Slate is quite often associated with the 1970’s and 80’s as far as western markets are concerned, however it seems to be making a bit of a come back and in many Asian countries has never gone out of fashion. So I thought it appropriate to have a closer look at slate and how we should protect and maintain it.
Slate is a fine-grained metamorphic stone derived from sedimentary rock composed of mainly clay. It was formed in simple terms when volcanic lava flowed over the ground super heating the clay. This then mixed with the volcanic ash, cooled, forming slate.
Slate is composed mainly of quartz and muscovite or illite. Muscovite and illite are both phyllosilicates (layered silicates). Muscovite is the most common mica found in granites and schist high in silicon, aluminium and potassium. Illite has an even higher silicon content along with iron and magnesium. Other main components are biotite, chlorite, hematite and pyrite. With the main components being silicates slate has characteristics that make it a very chemically resistant (almost inert) and thermally stable stone. In the early 20th century slate was used to construct electrical switchboards due to it being fireproof and a good electrical insulator. This same chemical resistance and thermal stability is also the reason why slate has been used for roofs as well as laboratory bench tops. Slate can however have some soluble content. This is mainly in the form of soluble salts (efflorescence) and some of the iron compounds (such as the mineral pyrite) that give some of the slate its brown and red hues. However these are relatively rare in slate in a soluble form. So does Slate need any protection if it is so chemically and thermally stable? The answer is yes. This is because slate has a relatively high range of water absorption varying between a low of 0.5% and a high of 12-15%. If something can absorb water then it can absorb liquid contaminants and can benefit from sealer protection. Slate is a stone that can benefit from all three classes of sealer; penetrating, enhancing and coating. In most situations, both interior and exterior, a penetrating sealer will be the most commonly used sealer. It will reduce the slates rate of water absorption and in doing so increase its stain resistance, but will leave the slate looking natural. However slate was traditionally sealed with oil based sealers that enhanced the colour variations within the stone. This was seen as a benefit and hence is a pre-requisite by many clients when they select a sealer today. The problem with the oil based sealers was they offered poor stain resistance as well as poor vapour transmission sometimes trapping water and soluble salts turning the slate white. Today we have the new generation of penetrating enhancers that have none of these side effects. They give the same stain protection as normal penetrating sealers but enhance the natural colours in the same way the old oil base sealers did.Due to the foliated nature of slate some slate can break under load making flaking damage relatively easy. Slate does have two lines of breakability, cleavage and grain and this can make some slate in some situations more prone to surface damage than other types of stone. This is where a coating or topical sealer can assist. When a coating sealer is applied it tends to bind the surface together giving added protection from scratching, loading and flaking. It must be noted that in most cases coating sealers should be applied in interiors only.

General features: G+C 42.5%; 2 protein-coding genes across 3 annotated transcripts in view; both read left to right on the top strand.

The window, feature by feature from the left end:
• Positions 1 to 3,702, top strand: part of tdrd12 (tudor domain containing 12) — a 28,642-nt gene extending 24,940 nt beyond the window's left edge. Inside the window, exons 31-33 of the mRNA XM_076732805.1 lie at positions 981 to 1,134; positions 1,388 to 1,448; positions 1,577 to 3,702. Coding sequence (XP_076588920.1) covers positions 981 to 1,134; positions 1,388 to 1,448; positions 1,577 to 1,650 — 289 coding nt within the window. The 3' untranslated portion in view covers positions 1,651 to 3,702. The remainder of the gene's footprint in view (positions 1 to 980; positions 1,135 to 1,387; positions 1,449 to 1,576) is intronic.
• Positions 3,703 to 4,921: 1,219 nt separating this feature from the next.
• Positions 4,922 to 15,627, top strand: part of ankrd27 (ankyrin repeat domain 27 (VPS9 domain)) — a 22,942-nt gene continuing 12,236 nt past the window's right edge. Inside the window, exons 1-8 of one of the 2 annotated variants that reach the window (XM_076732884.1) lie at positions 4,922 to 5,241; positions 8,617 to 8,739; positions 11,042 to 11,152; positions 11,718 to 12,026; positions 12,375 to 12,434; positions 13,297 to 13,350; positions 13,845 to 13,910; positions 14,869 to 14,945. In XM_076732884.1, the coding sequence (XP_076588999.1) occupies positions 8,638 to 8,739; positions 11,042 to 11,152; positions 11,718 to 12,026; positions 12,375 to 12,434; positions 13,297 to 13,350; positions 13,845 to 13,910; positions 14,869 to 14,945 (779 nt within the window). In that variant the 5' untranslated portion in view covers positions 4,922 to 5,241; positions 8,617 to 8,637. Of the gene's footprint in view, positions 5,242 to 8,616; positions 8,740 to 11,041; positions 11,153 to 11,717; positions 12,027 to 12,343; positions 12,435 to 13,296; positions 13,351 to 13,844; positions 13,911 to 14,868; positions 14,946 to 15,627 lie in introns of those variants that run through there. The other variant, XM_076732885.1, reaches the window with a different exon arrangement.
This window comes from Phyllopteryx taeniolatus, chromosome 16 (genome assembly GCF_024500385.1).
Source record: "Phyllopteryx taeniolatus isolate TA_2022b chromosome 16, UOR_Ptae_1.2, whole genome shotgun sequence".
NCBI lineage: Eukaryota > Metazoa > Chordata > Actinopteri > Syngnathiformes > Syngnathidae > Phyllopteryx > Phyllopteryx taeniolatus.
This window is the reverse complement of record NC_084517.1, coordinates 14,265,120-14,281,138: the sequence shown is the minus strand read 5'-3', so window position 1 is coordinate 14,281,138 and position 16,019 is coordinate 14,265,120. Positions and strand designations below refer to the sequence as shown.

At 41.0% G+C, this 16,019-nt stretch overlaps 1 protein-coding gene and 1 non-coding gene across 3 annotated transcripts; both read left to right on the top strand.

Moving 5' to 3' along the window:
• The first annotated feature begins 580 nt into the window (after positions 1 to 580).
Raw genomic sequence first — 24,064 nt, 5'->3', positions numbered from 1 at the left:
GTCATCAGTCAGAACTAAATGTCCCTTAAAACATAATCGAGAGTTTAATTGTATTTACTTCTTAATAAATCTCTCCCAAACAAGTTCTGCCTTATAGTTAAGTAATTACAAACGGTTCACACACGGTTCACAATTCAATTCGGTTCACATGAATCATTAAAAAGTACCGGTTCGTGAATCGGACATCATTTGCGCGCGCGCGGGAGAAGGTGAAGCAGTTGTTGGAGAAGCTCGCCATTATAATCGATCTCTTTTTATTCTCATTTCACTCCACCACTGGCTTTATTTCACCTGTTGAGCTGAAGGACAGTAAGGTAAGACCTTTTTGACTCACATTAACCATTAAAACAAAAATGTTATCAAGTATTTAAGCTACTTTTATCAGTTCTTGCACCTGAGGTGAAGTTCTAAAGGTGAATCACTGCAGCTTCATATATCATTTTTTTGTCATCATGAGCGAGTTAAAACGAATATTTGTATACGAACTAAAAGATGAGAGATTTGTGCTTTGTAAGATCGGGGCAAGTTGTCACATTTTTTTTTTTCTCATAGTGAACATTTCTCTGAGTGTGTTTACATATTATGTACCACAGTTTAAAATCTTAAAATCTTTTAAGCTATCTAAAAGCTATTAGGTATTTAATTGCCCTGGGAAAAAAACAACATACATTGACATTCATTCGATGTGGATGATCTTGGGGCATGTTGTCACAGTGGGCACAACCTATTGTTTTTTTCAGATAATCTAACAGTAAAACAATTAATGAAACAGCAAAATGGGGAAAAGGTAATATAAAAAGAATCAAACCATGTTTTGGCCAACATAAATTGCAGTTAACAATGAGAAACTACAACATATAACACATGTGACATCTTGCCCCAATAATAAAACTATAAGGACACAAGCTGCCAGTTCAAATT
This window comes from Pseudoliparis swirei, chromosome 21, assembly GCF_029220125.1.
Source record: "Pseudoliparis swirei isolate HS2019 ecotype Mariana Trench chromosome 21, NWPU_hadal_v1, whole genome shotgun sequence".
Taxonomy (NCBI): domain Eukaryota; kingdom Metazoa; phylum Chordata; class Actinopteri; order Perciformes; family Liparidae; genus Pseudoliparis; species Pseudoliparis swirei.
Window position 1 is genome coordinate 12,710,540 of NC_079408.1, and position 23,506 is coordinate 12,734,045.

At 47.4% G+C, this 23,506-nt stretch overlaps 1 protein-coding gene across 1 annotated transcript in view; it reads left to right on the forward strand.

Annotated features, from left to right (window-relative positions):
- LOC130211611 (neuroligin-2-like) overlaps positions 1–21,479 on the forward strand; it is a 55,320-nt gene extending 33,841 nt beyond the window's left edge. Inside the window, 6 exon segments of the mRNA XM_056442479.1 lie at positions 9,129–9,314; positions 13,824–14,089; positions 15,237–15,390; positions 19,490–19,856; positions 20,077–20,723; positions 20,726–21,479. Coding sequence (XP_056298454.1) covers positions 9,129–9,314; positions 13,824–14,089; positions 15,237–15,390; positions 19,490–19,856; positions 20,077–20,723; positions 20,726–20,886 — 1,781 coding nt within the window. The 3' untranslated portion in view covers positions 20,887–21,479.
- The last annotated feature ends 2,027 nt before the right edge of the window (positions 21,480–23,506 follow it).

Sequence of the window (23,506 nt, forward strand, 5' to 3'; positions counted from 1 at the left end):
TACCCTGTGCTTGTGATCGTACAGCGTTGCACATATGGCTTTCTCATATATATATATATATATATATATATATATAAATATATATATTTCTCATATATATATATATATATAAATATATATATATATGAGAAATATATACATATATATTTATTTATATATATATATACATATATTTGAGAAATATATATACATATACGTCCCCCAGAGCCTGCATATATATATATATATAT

How should slate be maintained? The answer to this lies in its chemical composition and relative stability. The first problem that commonly arises for a slate installation is grout residue. The textured nature of most slate surfaces makes it easy to get grout caught in the small micro environment and so the first recommendation is to pre-seal the stone prior to grouting. However if grout reside is present then it can be removed by either the new Nanotechnology based cleaners such as Aqua Mix NanoScrub (a chemically inert and safe cleaner) or the more traditional phosphoric acid based grout cleaners. Perhaps the most important point here is that Slate in general is resistant to even acid based cleaners something that is not always widely recognised. However it is always safer to recommend non-acidic solutions where possible because these will not damage the surrounding grout joints. This also holds for the removal of any soluble salts from slate. Traditional acids can be used, however the newer non-acidic formulations such as Aqua Mix Eff-Ex are safer as they do not damage grout joints and other surrounding materials that may be damaged by acid.
Slates chemical resistance makes it inert to alkaline chemicals that are ideal for removing oil based contaminants. However acid and alkaline chemicals should not be used for daily routine cleaning. This is best done with ph neutral cleaners that will not only be safe on the slate but also safe on just about any surface found in a domestic or commercial installation. In summary Slate is a very durable stone. It has great chemical and thermal stability as well as good relative hardness and is the reason why it has been used in so many different types of applications for thousands of years. The instances where you get efflorescence or some iron leaching due to soluble components are very rare. Due to its water absorption it has the ability to stain however a good sealer and proper maintenance schedule will result in a stone floor that can perform for many years to come.